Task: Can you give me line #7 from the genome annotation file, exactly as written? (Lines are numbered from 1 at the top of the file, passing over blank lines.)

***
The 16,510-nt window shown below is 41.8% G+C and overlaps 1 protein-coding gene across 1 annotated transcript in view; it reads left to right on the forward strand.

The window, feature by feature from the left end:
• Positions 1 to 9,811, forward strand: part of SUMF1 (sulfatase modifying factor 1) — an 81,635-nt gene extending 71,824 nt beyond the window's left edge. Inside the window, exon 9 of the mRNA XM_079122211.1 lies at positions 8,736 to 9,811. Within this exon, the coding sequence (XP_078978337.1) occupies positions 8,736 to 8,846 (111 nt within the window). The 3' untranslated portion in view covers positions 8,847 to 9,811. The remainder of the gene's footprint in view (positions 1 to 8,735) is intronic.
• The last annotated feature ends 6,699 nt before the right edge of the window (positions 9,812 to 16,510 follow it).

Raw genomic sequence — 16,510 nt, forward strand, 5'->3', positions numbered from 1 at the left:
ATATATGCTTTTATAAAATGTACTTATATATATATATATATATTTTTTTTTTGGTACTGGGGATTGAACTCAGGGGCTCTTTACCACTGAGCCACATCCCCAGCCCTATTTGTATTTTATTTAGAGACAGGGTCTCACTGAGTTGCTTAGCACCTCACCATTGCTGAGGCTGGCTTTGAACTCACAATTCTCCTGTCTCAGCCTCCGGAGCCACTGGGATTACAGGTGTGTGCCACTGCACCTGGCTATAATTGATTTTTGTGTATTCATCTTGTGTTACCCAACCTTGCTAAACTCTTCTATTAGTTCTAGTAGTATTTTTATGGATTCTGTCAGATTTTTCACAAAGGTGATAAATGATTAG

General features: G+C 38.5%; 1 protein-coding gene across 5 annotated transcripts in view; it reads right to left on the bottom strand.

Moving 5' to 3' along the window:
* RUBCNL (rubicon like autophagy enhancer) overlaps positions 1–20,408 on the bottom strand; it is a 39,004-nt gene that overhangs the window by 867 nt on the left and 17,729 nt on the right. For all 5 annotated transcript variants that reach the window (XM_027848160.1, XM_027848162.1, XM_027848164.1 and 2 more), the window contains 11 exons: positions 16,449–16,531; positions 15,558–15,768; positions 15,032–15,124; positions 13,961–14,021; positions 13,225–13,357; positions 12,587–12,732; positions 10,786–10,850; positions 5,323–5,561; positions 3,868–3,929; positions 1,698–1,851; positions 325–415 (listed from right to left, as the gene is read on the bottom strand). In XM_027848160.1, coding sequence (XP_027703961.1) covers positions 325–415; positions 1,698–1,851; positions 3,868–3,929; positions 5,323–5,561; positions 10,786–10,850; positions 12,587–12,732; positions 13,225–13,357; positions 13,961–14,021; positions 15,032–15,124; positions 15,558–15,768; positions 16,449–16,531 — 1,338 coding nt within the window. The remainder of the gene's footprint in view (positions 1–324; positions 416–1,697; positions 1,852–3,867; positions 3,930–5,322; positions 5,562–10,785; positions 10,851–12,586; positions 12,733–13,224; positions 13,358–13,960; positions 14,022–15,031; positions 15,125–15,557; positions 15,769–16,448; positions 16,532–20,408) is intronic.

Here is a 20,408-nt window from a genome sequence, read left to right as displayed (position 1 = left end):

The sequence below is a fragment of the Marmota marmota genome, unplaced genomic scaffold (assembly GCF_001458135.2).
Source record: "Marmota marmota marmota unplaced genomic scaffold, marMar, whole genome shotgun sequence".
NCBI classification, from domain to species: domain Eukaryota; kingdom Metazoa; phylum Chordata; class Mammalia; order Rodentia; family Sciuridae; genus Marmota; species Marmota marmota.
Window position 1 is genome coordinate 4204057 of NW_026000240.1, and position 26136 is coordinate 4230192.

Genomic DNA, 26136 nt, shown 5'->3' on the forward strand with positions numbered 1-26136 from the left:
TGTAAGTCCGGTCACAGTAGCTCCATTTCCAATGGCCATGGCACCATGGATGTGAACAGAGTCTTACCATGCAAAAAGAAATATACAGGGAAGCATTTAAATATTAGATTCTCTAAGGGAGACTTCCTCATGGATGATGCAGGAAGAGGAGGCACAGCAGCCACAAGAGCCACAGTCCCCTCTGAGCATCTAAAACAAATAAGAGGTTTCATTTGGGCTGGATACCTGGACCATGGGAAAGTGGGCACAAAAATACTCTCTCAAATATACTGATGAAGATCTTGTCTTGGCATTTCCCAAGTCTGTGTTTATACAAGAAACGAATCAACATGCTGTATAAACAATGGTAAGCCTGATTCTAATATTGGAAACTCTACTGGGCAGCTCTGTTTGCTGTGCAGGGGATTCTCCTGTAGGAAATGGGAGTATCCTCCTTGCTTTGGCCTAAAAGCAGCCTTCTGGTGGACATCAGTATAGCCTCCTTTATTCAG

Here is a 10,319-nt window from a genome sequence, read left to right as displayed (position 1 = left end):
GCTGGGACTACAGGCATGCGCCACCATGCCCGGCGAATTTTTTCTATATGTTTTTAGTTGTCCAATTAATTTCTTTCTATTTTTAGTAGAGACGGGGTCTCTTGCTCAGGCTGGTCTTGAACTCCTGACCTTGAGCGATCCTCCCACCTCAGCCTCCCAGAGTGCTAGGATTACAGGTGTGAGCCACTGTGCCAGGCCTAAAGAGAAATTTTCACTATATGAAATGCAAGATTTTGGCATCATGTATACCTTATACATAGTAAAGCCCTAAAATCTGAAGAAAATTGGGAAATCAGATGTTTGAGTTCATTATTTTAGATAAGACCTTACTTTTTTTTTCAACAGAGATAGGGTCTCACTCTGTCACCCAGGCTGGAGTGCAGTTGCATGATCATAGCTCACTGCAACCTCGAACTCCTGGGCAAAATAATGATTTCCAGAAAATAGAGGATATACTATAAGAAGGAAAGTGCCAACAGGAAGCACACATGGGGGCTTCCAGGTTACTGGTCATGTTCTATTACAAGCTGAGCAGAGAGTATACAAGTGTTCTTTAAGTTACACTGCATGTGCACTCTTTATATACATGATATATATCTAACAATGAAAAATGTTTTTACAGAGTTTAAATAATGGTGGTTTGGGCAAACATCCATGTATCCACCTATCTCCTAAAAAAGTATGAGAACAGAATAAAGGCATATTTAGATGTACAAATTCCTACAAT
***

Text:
General features: G+C 38.5%; 1 protein-coding gene across 5 annotated transcripts in view; it reads right to left on the bottom strand.